By Aron Solomon
A personal injury law firm near Vancouver, Canada took to social media with an offer to sue people who spread COVID-19.
Imagine having Covid-19. Being told you have Covid-19. Being told to self isolate and taking basic steps to protect others. But not doing so and harming others.
You may be called a Covidiot.
You may be sued.
They also claim on their site that they trademarked two taglines:
We Sue Covid Spreaders ™
We Sue Covidiots™
While their social media post was definitely noticed, from a legal perspective, how successful will future COVID-19 civil lawsuits be as a hot pandemic summer turns into what looks to be a pretty rough new wave autumn?
Last Christmas, a couple who knew they had COVID-19 boarded a plane from San Francisco to Hawaii and were arrested upon landing. They were charged with second-degree reckless endangerment because they were aware of their positive test result and were placing other passengers on the flight in danger. But this was a criminal matter. What about new civil liability arising from what is now in mid-2021 recognized as a body of science around the virus and how we should act and interact with each other in society?
Michael Epstein, a New Jersey personal injury lawyer, observes that:
“Each month finds the science around safe COVID-19 behaviors more settled. Especially as vaccines that had emergency FDA status are granted full approval, personal liability around negligence and intentional acts that endanger other people are going to be a growth in personal injury law.”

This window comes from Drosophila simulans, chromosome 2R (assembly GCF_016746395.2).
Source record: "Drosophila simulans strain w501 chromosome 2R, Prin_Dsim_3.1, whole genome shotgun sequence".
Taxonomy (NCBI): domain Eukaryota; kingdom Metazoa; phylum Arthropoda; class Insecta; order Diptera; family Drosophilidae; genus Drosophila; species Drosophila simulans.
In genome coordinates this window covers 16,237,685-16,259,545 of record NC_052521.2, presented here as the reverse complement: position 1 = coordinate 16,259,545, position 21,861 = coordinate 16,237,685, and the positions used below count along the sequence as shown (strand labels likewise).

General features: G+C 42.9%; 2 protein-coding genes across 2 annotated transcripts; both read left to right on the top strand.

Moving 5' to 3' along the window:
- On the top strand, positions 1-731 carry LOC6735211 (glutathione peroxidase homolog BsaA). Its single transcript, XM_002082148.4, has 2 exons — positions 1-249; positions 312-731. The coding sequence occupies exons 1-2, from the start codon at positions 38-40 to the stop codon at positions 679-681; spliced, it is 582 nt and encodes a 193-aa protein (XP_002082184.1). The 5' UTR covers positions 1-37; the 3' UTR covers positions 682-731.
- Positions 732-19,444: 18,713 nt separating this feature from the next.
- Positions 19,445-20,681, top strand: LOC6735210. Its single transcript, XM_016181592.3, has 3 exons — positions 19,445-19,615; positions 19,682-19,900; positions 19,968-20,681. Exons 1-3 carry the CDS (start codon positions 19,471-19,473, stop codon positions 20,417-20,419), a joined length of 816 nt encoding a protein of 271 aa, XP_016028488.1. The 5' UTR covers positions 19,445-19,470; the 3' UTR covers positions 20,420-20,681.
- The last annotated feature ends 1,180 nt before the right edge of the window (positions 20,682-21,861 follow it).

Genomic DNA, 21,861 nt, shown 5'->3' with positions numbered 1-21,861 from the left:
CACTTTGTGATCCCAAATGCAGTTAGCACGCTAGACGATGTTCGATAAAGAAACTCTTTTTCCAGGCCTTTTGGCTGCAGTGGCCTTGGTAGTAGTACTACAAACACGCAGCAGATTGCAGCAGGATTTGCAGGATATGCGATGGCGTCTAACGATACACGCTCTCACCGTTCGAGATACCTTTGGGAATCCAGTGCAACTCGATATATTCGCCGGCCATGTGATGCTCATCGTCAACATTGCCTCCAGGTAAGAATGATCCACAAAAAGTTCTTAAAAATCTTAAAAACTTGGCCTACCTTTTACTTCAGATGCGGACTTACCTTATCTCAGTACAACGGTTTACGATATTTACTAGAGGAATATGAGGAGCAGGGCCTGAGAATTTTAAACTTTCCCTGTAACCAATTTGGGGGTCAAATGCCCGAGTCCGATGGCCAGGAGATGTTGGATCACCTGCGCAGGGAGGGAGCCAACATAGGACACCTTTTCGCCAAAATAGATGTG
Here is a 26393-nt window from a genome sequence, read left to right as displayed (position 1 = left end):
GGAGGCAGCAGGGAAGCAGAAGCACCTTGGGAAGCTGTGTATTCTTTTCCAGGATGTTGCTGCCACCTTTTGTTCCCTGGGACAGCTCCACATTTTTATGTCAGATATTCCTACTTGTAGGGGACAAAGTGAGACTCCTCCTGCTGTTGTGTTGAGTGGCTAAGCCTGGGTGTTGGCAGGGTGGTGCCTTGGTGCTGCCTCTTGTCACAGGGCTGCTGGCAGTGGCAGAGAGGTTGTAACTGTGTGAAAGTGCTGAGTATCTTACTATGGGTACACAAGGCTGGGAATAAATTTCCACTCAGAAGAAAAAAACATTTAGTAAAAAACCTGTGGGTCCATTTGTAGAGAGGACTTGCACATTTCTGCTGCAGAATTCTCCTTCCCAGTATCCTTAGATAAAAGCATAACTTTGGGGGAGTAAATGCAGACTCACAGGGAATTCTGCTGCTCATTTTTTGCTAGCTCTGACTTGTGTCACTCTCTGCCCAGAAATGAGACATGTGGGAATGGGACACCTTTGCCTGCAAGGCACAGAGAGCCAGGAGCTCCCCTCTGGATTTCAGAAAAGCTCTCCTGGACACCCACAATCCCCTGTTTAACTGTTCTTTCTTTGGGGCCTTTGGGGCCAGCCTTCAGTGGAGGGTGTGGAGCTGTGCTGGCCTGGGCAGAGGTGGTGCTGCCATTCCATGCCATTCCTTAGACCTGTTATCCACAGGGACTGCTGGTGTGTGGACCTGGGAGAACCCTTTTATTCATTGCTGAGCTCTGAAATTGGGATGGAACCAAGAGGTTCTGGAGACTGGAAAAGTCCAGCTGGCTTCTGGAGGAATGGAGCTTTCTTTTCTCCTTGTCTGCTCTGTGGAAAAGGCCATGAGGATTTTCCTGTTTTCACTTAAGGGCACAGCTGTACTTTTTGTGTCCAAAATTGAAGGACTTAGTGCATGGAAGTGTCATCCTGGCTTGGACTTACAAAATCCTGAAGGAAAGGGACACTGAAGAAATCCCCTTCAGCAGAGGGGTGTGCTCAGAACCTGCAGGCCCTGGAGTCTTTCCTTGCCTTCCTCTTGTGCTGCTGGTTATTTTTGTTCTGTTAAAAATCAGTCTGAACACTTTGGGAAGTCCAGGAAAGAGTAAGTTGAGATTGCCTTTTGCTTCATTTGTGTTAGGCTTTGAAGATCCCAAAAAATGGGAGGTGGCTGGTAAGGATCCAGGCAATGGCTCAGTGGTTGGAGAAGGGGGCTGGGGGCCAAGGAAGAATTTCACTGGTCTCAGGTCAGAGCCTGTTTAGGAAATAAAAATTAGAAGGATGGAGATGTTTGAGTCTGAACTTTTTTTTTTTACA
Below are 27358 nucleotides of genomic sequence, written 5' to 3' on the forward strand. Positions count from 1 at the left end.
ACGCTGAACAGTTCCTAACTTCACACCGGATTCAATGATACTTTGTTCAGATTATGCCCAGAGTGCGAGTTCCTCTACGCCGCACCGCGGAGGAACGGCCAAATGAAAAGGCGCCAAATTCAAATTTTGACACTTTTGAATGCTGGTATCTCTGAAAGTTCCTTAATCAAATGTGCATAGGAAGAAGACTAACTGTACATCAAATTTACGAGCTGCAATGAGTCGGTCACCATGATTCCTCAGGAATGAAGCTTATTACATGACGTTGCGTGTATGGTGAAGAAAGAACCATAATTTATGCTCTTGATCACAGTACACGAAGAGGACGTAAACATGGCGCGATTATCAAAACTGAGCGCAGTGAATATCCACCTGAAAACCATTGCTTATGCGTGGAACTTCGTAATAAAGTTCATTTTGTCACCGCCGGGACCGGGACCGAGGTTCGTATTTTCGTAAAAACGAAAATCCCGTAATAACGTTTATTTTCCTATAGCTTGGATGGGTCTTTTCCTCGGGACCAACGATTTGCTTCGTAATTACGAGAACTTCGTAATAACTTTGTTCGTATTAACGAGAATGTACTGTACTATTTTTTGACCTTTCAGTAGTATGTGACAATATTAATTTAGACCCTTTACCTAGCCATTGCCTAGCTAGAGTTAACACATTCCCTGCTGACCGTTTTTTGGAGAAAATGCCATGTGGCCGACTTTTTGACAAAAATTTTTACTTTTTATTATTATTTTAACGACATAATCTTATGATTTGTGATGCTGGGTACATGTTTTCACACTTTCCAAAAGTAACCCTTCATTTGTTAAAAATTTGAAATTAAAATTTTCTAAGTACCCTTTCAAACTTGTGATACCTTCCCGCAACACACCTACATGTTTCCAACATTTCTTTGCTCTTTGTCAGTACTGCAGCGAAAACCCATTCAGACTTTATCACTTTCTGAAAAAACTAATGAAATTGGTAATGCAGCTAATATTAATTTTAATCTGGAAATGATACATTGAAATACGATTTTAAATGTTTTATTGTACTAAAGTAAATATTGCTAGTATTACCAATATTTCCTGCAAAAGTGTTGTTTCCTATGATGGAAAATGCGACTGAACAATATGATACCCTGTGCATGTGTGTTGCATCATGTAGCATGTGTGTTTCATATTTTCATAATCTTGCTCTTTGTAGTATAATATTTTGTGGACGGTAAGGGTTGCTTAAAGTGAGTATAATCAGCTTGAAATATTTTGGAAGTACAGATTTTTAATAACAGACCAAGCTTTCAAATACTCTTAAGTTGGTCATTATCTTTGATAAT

That’s a real key here because the line between negligence and intentional acts can be blurred around the pandemic. Going back to the basics of personal injury law, the difference between an intentional tort (doing something intentionally to injure someone else) and negligence is intent. So in a case where someone is alleged to be a covidiot but didn’t have intent to injure, the argument here is one of negligence. They knew or should have known that their act could harm someone else.
To be a covidiot that harms someone on purpose is a different ballgame.
A good example to contrast the two would be someone who goes into a business establishment and refuses to wear a mask. There is an argument that they are being negligent in a time of a global pandemic of increasing intensity in doing so. But this is a fundamentally different argument from someone who does the exact same action with the intent to harm others. It really doesn’t matter from a legal perspective whether they know they are infected with the virus at the point they commit the act. What does matter is that they believe their intentional act can harm others. If it does, this intent to injure matters.
None of this is new, as there was a Department of Justice memo on enforcement actions relating to COVID-19 in the first month of the global pandemic, way back in March, 2020. To give you a sense of the language that was being used around the virus and liability back then:
…you may encounter criminal activity ranging from malicious hoaxes, to threats targeting specific individuals or the general public, to the purposeful exposure and infection of others with COVID-19. Because coronavirus appears to meet the statutory definition of a “biological agent” under 18 U.S.C. § 178(1), such acts potentially could implicate the Nation’s terrorism-related statutes.
The big difference between now and then is how much we know about the virus, transmission, and safe/unsafe/negligent/tortious behaviors around the virus. And while courts around the nation continue to suffer from a pandemic backlog, there will be no shortage of cases that come from people’s increased frustration with each other and with a virus that just won’t go away.